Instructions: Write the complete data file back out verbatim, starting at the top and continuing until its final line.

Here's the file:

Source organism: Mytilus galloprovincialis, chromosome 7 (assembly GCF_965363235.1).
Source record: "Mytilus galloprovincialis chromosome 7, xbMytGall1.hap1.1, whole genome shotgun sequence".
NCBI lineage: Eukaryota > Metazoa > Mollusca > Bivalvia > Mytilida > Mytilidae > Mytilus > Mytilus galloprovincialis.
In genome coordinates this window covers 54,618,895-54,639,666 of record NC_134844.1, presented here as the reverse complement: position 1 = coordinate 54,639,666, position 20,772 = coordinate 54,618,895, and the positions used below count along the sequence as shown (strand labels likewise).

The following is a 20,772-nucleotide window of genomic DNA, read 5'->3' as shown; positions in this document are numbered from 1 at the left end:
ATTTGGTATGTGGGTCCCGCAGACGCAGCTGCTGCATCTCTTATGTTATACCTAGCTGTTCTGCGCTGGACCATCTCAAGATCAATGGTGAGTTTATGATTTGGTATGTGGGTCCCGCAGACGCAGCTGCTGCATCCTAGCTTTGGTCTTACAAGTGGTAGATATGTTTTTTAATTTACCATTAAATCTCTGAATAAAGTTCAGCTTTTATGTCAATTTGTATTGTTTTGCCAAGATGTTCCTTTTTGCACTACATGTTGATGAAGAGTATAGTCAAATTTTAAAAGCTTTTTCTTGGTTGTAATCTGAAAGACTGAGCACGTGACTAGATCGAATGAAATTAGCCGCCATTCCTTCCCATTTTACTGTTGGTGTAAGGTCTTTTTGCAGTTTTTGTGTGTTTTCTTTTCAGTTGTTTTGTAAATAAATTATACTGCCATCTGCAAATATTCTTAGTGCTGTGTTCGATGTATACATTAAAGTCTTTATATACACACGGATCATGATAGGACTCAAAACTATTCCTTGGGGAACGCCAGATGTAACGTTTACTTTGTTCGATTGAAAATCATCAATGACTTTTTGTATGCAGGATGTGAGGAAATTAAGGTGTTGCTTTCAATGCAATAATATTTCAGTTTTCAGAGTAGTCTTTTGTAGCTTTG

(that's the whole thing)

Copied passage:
Source organism: Mytilus galloprovincialis, chromosome 7 (assembly GCF_965363235.1).
Source record: "Mytilus galloprovincialis chromosome 7, xbMytGall1.hap1.1, whole genome shotgun sequence".
NCBI lineage: Eukaryota > Metazoa > Mollusca > Bivalvia > Mytilida > Mytilidae > Mytilus > Mytilus galloprovincialis.
In genome coordinates this window covers 54,618,895-54,639,666 of record NC_134844.1, presented here as the reverse complement: position 1 = coordinate 54,639,666, position 20,772 = coordinate 54,618,895, and the positions used below count along the sequence as shown (strand labels likewise).

The following is a 20,772-nucleotide window of genomic DNA, read 5'->3' as shown; positions in this document are numbered from 1 at the left end:
ATTTGGTATGTGGGTCCCGCAGACGCAGCTGCTGCATCTCTTATGTTATACCTAGCTGTTCTGCGCTGGACCATCTCAAGATCAATGGTGAGTTTATGATTTGGTATGTGGGTCCCGCAGACGCAGCTGCTGCATCCTAGCTTTGGTCTTACAAGTGGTAGATATGTTTTTTAATTTACCATTAAATCTCTGAATAAAGTTCAGCTTTTATGTCAATTTGTATTGTTTTGCCAAGATGTTCCTTTTTGCACTACATGTTGATGAAGAGTATAGTCAAATTTTAAAAGCTTTTTCTTGGTTGTAATCTGAAAGACTGAGCACGTGACTAGATCGAATGAAATTAGCCGCCATTCCTTCCCATTTTACTGTTGGTGTAAGGTCTTTTTGCAGTTTTTGTGTGTTTTCTTTTCAGTTGTTTTGTAAATAAATTATACTGCCATCTGCAAATATTCTTAGTGCTGTGTTCGATGTATACATTAAAGTCTTTATATACACACGGATCATGATAGGACTCAAAACTATTCCTTGGGGAACGCCAGATGTAACGTTTACTTTGTTCGATTGAAAATCATCAATGACTTTTTGTATGCAGGATGTGAGGAAATTAAGGTGTTGCTTTCAATGCAATAATATTTCAGTTTTCAGAGTAGTCTTTTGTAGCTTTG